Don’t hold back on CDC reforms: report

The Government must fund a public information campaign to complete the rollout of consumer directed care, promote new online service options and revisit mandatory qualification requirements for care workers, according to a report published by the Centre for Independent.

In the report about consumer directed care reforms, released last week, Senior Research Fellow and Director of the Healthcare Innovations Program, Dr Jeremy Sammut, said the success of consumer directed care depends on the Government following through in all aspects of reforms to “unleash” the market.

“Ensuring consumers can exercise real choice also depends, in the first instance, on fostering greater awareness of the fact that consumers now have the right to choose,” Dr Sammut wrote.


“Consumers have a right to be informed about the full range of government-funded services available if they are to exercise real choice, and should not be denied knowledge of the innovative models that can deliver better value and quality.”

Dr Sammut outlines a ‘to do’ list of additional reforms needed to promote what he describes as “real choice and greater greater improvements in the efficiency and effectiveness of consumer-driven aged care in the new economy”.

These include:

  • establishing a minimum standards framework for home care services to ensure excessive regulation does not restrict provider competition — and therefore customer choice — in the new consumer-focused market, and doesn’t burden the sector with excessive cost.
  • Ensuring consumers do not face significant switching costs, by foreshadowing the application of Australian consumer law to the charging of hefty exit fees should traditional providers fail to cease a practice that is contrary to the spirit and intent of the CDC reforms.
  • Reviewing the duty of care provisions of the Aged Care Act to prevent traditional providers citing statutory obligations as an excuse to deny consumers the right to choose alternative providers. This will help stimulate the unbundling of one-size-fits-all care packages into separate services (spanning fund holding, administration, case management, care coordination, advocacy and service delivery) that can be purchased discretely from specialised organisations offering different parts of the bundle.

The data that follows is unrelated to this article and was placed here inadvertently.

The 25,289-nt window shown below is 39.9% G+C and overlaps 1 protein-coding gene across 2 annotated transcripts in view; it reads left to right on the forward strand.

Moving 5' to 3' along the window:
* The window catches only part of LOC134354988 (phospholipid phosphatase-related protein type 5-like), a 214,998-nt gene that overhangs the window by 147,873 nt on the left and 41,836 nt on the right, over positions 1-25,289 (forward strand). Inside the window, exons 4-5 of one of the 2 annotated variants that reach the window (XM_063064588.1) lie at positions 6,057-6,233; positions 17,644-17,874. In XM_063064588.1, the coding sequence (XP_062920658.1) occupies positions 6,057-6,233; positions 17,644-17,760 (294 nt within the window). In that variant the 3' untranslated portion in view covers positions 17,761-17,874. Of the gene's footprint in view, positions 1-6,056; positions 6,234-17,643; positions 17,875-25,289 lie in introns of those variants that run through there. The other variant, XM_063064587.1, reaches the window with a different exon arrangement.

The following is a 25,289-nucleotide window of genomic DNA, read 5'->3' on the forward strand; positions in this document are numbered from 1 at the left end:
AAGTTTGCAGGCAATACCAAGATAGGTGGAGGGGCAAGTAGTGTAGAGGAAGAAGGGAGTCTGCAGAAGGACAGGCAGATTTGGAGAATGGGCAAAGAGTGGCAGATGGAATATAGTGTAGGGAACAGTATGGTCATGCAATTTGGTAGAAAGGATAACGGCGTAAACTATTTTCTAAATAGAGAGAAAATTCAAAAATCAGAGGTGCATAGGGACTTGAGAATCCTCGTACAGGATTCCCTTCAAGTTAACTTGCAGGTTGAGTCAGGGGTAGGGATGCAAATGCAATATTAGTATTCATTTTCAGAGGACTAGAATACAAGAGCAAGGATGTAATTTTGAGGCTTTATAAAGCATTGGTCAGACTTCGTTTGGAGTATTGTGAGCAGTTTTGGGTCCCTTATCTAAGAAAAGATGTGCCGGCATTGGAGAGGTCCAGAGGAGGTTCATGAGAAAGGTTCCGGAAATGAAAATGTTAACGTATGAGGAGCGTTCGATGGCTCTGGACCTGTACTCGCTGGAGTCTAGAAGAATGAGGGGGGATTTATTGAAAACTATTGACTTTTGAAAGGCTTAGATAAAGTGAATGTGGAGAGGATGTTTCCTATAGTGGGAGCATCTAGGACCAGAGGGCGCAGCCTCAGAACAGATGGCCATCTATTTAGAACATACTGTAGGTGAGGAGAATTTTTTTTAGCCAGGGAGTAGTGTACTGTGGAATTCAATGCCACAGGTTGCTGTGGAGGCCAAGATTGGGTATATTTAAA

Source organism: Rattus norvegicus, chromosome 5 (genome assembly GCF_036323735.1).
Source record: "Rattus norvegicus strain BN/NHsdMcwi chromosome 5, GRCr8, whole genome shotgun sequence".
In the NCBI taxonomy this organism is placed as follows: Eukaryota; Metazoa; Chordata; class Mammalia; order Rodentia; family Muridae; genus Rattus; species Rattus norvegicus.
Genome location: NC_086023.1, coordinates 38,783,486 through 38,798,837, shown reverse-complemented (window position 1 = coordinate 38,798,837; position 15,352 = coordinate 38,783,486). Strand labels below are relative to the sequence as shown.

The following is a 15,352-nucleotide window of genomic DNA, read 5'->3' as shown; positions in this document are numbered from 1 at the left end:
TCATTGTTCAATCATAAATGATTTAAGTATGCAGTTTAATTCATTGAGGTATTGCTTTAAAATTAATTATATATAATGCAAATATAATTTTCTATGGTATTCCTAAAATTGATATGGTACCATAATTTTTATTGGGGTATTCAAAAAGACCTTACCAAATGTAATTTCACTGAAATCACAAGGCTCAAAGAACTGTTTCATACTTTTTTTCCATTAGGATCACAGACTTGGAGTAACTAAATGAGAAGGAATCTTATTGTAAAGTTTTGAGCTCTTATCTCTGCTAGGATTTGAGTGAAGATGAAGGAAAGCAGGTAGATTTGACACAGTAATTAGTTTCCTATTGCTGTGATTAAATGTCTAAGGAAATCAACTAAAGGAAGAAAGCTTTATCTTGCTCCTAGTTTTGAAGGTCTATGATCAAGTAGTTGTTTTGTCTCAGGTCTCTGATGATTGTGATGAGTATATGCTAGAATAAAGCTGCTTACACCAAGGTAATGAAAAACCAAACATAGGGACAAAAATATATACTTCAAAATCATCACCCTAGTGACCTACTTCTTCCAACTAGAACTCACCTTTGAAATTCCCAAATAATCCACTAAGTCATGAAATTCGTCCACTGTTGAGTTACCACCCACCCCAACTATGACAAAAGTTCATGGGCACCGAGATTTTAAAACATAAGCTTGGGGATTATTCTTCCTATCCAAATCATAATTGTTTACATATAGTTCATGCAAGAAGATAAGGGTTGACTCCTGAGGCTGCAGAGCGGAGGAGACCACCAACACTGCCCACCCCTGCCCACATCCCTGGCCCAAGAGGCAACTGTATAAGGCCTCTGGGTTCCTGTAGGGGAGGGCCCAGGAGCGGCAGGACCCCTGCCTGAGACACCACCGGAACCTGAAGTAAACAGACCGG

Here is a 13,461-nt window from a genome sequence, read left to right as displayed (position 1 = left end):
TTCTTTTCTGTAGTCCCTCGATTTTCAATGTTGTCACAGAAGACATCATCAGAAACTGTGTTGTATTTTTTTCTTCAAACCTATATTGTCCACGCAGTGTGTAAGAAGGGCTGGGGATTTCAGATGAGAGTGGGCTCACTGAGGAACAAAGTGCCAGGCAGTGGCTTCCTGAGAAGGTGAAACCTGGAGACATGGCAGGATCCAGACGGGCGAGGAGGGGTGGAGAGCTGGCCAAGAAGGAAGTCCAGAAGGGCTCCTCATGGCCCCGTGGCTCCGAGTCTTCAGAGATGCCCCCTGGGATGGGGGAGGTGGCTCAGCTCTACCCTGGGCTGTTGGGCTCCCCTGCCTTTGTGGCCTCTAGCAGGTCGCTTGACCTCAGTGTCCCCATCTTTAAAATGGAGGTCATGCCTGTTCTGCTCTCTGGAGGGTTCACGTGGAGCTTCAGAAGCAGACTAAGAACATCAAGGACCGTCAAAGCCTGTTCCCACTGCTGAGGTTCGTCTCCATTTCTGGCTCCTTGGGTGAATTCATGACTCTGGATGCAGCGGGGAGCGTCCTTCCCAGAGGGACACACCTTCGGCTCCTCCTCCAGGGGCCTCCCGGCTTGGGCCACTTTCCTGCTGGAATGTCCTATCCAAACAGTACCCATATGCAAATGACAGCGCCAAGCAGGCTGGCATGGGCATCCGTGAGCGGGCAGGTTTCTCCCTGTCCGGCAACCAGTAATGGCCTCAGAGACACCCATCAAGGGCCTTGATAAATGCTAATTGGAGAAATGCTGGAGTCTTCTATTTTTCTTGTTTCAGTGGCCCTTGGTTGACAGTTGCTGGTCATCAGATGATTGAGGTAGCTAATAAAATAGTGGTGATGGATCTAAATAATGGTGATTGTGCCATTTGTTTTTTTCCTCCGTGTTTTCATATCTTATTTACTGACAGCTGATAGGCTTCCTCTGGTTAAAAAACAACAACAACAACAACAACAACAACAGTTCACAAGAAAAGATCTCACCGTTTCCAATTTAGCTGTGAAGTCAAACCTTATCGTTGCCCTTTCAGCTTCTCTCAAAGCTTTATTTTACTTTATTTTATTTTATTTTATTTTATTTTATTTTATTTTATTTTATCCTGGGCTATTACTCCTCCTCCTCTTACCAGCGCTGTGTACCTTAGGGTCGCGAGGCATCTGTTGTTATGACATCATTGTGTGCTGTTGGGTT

• Revisiting mandatory qualification requirements for care workers to make it easier for those without industry experience to seek employment in the sector, while trusting consumers to judge workers’ suitability based on the quality of service received and assume a level of risk consistent with independent ageing and dignity of life.
  • Examining how employment laws might be applied to an individual engaging another individual to provide personal care and domestic service, to clarify the status of care workers as independent contractors hired directly by consumers. This will encourage the growth of innovative online marketplaces for care and support services that can offer better value and superior quality home care.
  • Undertaking a public information education campaign to foster awareness among ageing Australians and care recipients of their right to choose under the CDC system, and promote knowledge of the full range of options now available, including online platforms.

According to a survey by researchers at the University of SA, University of Adelaide and Torrens University, only 11 per cent of respondents had heard of CDC, and only 22 per cent of those who were aware of CDC (2 per cent of the population of older people) had a sound understanding of its entirety, the report notes.

“Education for consumers about the CDC changes should include information about how to switch providers, and personal stories of consumers making choices and achieving better outcomes by switching (as is the case with the NSW NDIS campaign).

“It should also include information about individualised budgets and provider charges, and about accessing impartial and independent advice.”

“The biggest service a government-funded public information campaign might render would be to challenge the established culture of the sector regarding the key issues of choice and risk.”

“Education of providers and consumers alike is needed around the concept of duty of care — which should be redefined to a more reasonable and balanced definition that encompasses people’s right to choose, as opposed to providers inhibiting choice on the basis that they have to manage risk.”

Dr Sammut also said consumers need to be made aware of new online options.

“Fostering greater awareness of innovative online options should also be a key objective, regardless of the objections of traditional providers whose interests are threatened by greater choice and transparency.”

“Fear of upsetting key stakeholders with vested interests (and ready access to media prepared to run “embarrassing” anti-private sector, pro-‘charity’ stories) may explain why the federal government is running relatively quietly on the full introduction of the CDC system — at the expense of leaving consumers in the dark about the new private sector care options now available, and thereby jeopardising the success of the key reforms,” he wrote.

The full report can be viewed here

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